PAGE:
Employers in 18 states, including several here in the Northeast, are preparing for minimum wage increases that will be effective on the first of the year.
In Massachusetts, the minimum wage is set to rise to $12 per hour, a $1 increase from the current rate of $11. This increase is the first step in a five-year plan to raise the minimum wage to $15 by 2023. Each year will see another wage hike. The tipped minimum wage for workers in service industries, primarily restaurant servers, will also be gradually raised over the next five years.
Minimum wage growth in Massachusetts
- January 1, 2019: $12 minimum wage; $4.35 tipped minimum wage
- January 1, 2020: $12.75 minimum wage; $4.95 tipped minimum wage
- January 1, 2021: $13.50 minimum wage; $5.55 tipped minimum wage
- January 1, 2022: $14.25 minimum wage; $6.15 tipped minimum wage
- January 1, 2023: $15 minimum wage; $6.75 tipped minimum wage
Other states have enacted similar legislation (although not necessarily for tipped minimum wage). Decentralization is a common trend, with many states passing minimum wage increases that vary by county or even by employer.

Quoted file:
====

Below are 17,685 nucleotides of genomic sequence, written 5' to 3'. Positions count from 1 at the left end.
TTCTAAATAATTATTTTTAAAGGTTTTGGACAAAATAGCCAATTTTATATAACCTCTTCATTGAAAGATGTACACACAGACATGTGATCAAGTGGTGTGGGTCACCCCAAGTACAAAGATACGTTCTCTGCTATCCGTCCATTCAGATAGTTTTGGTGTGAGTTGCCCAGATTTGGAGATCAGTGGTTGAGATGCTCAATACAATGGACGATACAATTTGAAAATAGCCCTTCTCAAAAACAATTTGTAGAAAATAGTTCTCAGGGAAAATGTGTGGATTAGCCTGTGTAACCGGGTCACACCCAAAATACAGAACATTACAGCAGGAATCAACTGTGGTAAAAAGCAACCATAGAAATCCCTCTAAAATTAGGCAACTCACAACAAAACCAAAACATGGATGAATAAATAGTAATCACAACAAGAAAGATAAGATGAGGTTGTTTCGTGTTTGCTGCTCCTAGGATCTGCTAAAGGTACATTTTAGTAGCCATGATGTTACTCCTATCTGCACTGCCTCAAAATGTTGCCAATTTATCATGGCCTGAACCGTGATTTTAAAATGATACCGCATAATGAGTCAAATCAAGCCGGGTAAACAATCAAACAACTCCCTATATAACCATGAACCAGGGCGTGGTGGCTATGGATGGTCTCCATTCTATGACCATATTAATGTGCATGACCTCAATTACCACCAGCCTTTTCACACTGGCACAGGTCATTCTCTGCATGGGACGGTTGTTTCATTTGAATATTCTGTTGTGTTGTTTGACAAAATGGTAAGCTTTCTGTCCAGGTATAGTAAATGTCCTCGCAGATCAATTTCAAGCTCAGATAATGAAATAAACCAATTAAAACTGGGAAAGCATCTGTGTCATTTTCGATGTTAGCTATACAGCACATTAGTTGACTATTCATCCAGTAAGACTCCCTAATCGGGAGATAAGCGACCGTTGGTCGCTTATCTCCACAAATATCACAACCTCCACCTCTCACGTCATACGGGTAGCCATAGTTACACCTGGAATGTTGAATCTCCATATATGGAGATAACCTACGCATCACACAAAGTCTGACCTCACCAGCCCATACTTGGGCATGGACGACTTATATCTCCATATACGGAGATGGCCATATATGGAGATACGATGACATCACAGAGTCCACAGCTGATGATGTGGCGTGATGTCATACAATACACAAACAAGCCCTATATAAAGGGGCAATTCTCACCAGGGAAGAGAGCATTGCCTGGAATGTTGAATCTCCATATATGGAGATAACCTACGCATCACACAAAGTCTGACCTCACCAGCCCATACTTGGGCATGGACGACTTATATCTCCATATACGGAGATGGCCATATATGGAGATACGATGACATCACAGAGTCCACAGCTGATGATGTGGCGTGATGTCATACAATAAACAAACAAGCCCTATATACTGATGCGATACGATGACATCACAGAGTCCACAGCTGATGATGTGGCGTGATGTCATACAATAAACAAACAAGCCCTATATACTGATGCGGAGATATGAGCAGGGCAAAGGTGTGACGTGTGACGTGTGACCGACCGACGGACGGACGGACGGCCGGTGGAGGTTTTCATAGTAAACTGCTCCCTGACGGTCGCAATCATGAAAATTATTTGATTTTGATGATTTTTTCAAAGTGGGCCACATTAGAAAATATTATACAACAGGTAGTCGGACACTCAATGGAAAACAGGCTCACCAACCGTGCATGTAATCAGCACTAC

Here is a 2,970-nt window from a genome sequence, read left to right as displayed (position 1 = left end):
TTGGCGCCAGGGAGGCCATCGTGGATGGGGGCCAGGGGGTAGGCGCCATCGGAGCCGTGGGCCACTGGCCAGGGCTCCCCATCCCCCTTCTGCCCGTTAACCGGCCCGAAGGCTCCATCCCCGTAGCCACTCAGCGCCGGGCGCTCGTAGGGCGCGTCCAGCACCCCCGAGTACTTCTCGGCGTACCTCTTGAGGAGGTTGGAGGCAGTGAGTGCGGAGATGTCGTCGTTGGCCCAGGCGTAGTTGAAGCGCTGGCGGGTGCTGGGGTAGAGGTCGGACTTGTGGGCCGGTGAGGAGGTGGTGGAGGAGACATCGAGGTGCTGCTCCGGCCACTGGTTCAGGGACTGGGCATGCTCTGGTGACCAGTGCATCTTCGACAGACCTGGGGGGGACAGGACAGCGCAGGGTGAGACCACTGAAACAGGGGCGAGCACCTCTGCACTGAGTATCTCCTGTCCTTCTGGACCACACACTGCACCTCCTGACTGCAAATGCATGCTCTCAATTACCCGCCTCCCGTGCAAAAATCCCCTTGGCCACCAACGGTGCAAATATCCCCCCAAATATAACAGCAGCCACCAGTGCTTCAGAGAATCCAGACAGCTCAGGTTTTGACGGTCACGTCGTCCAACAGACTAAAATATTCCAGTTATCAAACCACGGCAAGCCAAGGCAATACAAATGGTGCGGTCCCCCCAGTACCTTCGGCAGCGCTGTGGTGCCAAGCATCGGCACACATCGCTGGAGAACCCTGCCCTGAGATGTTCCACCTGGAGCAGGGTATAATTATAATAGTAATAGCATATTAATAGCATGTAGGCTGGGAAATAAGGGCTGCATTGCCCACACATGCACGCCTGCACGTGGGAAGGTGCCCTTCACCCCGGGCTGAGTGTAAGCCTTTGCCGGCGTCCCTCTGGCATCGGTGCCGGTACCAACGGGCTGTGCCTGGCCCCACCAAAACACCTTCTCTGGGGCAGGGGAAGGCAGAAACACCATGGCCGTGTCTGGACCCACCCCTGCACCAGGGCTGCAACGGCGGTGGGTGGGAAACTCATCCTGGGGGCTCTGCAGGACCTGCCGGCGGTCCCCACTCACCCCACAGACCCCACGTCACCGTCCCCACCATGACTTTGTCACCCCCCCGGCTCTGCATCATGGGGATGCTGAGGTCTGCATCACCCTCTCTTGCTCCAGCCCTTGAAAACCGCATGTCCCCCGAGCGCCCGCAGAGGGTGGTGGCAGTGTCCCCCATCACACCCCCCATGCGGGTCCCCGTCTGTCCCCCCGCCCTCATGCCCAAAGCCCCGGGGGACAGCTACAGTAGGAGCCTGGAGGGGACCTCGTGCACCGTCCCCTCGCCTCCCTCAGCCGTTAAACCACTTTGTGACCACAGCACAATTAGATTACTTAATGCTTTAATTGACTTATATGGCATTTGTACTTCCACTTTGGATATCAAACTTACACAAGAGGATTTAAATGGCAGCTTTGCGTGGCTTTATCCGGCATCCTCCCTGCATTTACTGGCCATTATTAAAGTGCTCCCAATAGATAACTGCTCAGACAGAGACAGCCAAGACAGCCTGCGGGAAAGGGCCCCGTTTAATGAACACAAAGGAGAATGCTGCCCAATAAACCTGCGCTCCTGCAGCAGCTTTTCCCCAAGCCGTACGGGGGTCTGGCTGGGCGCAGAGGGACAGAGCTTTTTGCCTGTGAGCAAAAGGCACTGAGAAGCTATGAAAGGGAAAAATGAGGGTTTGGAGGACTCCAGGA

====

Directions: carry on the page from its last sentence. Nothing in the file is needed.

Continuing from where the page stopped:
Rhode Island’s minimum wage will increase by 40 cents to $10.50, which affects most employees across the state. Minimum wage workers in New York state will see their pay increased to $11.10 per hour, but the state’s largest city sets its own rates. In New York City, the new minimum wage will be $13.50 during 2019, or $15 for fast food employees. Vermont is preparing for one of the smallest increases in the nation, with its statewide minimum wage rising 28 cents to $10.78 per hour.
The other states that approved minimum wage increases for 2019 are Alaska, Arizona, Arkansas, California, Delaware, Florida, Minnesota, Missouri, Montana, New Jersey, New Mexico, Ohio, South Dakota and Washington. Meanwhile, the federal minimum wage remains at $7.25, where it has been since the last increase in 2009.